Dogs belong in backyards digging up bones. Cats, curled up on couches and starring in viral internet videos.
That’s their element.
But what do you think about them wandering around shopping centres? Scurrying around the workplace? Reigning over the window seat on the train? That’s what some of our pollies want.
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This Punch post isn’t about WWE wrestling. Nothing to do with star John Cena delivering an elevated chokeslam to Kane.
But it’s about something that shares a lot of amateur theatrics and even biffs: local politics in this country.
A hilarious story did the rounds yesterday about Holroyd City Council, near Blacktown in Sydney’s west. Restauranteurs at the La Vita restaurant in Merrylands on Tuesday found themselves witness to one of the council area’s great all-time political battles.
We shop in supermarkets because we love the choice. We guzzle supersized drinks. We flock to superhero movies because we love the action, and when there’s horizontal action on the menu, apparently we’re red hot for super brothels too - unless they’re somewhere where we actually live.
The NSW land and Environment Court has given the green light for a really big red light in Sydney’s inner west. Plans for the expansion of the existing Stiletto brothel were originally rejected after a local Liberal councillor called it the “Westfield of brothels”.
There is no suggestion the councillor was referring to the likelihood of a two dollar knock shop appearing on the premises right beside a Mister Minit. Though when you think about it…
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Prime Minister Julia Gillard was in Singapore yesterday. She got a flower named after her. She fell in love with the place. \
As a matter of fact, she loved it so much that she decided that she might as well move there. Just for the next few months, anyway.
Why wouldn’t you? The shopping is great. It’s clean. There’s a restaurant precinct where you can find almost any national cuisine you could think of. And besides, with Blackberries and Skype and the internet and social media these days, she could easily do her job just as well from the south-east Asian city-state.
The news that a municipal council in Melbourne has banned local cricketers from playing the popular, fast-paced Twenty20 in more than 40 parks raises questions about the increasingly litigious and risk-averse culture in which we live today.
According to reports, the Boroondara Council introduced the ban to minimize the risk of injury and property damage. Apparently one ball had shattered a car window.
It is also a reminder of one of the most well known judgments in the English common law.
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It is likely that the 2013 federal election will be accompanied by three referendum questions. The last 110 years have not been very successful in terms of changing the Constitution; only eight of 44 referendum questions have received the required double majority.
One likely question concerns local government - the third attempt! Referendums in 1974 and 1988, on whether local government should be recognised in the Constitution, were soundly defeated.
The third attempt, planned to allow the Commonwealth to directly fund local government, deserves to be passed. It has bipartisan support, and unless state governments fight to retain their power over the local sector, it may be successful.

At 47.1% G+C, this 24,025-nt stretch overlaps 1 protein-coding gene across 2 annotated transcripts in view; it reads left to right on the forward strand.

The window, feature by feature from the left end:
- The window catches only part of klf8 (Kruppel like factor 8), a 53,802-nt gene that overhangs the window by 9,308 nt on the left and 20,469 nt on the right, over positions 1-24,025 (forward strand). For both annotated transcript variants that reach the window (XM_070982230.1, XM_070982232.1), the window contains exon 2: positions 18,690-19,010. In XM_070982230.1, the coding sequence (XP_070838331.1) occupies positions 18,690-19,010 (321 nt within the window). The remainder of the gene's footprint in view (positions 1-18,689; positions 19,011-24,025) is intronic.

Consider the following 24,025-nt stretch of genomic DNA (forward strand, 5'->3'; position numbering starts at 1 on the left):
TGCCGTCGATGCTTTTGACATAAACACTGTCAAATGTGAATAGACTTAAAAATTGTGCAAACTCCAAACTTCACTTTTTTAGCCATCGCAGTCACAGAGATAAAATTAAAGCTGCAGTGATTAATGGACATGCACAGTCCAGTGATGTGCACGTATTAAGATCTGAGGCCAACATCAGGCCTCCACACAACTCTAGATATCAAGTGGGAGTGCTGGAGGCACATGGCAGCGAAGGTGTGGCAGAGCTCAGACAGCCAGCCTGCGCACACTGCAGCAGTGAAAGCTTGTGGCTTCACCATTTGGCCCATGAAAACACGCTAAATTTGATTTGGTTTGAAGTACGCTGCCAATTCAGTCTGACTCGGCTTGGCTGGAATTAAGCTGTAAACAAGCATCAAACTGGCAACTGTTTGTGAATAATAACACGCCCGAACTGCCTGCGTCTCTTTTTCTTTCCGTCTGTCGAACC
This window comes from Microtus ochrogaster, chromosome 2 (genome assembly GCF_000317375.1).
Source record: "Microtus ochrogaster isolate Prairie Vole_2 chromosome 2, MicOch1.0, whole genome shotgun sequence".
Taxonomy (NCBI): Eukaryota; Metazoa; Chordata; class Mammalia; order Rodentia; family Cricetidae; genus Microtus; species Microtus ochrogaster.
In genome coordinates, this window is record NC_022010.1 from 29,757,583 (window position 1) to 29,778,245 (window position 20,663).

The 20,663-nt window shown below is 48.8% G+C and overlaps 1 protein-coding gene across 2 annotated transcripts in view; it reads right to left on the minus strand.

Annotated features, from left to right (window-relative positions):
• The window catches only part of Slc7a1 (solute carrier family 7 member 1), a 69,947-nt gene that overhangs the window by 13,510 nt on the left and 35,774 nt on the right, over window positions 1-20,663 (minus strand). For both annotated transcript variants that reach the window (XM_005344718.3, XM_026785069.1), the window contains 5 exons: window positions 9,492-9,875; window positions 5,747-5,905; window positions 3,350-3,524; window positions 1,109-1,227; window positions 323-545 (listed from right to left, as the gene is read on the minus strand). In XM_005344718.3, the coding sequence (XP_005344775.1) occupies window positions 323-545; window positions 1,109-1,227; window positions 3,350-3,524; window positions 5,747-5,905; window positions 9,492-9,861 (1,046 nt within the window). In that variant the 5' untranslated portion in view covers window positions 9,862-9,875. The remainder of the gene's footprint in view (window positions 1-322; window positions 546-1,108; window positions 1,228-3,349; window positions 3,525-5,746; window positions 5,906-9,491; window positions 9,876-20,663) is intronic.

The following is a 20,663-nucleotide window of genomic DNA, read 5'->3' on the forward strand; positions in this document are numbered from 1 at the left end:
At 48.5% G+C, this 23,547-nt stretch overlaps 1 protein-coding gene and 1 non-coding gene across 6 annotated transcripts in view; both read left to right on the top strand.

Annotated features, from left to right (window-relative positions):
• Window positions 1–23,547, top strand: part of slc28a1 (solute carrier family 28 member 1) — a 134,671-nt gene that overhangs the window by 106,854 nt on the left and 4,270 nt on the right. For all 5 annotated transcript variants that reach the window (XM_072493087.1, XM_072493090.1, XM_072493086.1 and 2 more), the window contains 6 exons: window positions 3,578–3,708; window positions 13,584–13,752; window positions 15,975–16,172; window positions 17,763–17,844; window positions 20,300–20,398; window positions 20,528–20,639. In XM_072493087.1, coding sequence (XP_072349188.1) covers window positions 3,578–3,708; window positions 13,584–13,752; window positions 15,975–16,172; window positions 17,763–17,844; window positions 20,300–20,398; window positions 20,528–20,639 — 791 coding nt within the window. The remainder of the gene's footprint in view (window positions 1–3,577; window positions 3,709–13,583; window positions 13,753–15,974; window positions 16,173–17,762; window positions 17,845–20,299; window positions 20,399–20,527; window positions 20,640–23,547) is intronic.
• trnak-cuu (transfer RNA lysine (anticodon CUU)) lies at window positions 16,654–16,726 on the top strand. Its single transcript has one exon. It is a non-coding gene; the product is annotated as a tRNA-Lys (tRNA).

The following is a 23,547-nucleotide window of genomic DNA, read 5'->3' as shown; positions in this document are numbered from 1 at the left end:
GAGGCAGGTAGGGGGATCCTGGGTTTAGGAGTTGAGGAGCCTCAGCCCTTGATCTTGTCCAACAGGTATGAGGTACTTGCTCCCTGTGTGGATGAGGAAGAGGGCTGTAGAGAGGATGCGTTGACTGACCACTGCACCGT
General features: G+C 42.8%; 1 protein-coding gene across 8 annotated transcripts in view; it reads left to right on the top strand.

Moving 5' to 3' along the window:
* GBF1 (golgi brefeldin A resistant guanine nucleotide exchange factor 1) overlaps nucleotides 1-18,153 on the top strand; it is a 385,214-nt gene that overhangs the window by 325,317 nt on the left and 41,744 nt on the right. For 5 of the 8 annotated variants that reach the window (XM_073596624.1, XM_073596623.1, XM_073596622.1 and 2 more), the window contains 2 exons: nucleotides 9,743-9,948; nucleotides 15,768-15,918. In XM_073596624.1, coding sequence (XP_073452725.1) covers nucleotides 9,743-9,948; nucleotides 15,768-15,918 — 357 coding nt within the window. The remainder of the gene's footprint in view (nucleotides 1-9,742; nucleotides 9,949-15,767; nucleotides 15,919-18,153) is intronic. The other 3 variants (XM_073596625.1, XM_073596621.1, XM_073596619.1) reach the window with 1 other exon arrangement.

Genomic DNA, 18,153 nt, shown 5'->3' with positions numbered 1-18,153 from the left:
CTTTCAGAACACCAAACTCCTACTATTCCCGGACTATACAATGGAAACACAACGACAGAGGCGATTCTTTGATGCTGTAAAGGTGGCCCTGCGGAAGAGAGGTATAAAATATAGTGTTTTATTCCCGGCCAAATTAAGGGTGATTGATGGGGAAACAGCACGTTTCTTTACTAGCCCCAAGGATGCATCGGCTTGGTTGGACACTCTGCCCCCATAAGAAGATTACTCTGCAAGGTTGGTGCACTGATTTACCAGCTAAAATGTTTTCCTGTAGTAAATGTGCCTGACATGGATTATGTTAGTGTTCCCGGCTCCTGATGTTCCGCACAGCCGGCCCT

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‘Tis the season to pretend there’s nothing wrong with starting Christmas celebrations this early in December, as we wind our way through the shopping malls and homemaker centres of suburbia.
We start in the southeast corner of Melbourne, where one council has decided to change up its approach to the festive season. The Mordialloc Chelsea Leader reports that Kingston council, sick of squabbling over public liability insurance rates, has packed up the tinsel streamers and hanging fairy lights – safe in the knowledge that no plastic stars can fall on the heads of passers by.
Instead, they’ve chosen to cover rubbish bins in Christmas wrapping. For the price of $26,000, some 200 bins in the area get to be wrapped with reusable Australiana-themed livery.
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My first brush with politics was in local government. I think I was eight.
My father was an independent ‘alderman’ on our local municipal council. A significant part of my youth was spent standing on polling booths, pounding the pavement to deliver Dad’s election newsletters and fielding constituent calls after school before Dad got home from work, as my older brother refused to answer the phone.
I remember one year standing on a polling booth for Dad where the big issue was council amalgamations. Dad was strongly opposed. So there I was, arguing the case for grass roots democracy against the monolith of big council bureaucracy.
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It was a meeting last week with a fired up General Manager of the Bogan Shire Council, Mike Brady, and the Deputy Mayor Jim Hemstead over the town’s swimming pool which really got me thinking about bogans.
The news was full of chk-chk-boom bogans, and to top it off I even had 30 kids from Bogan Shire’s St Josephs School come into the Parliamentary office whilst on an excursion to Canberra.
After a moment of quiet reflection I am now convinced there is a bit of bogan in every Australian. I realise the statement may shock and dismay some of our nation’s more refined citizens.
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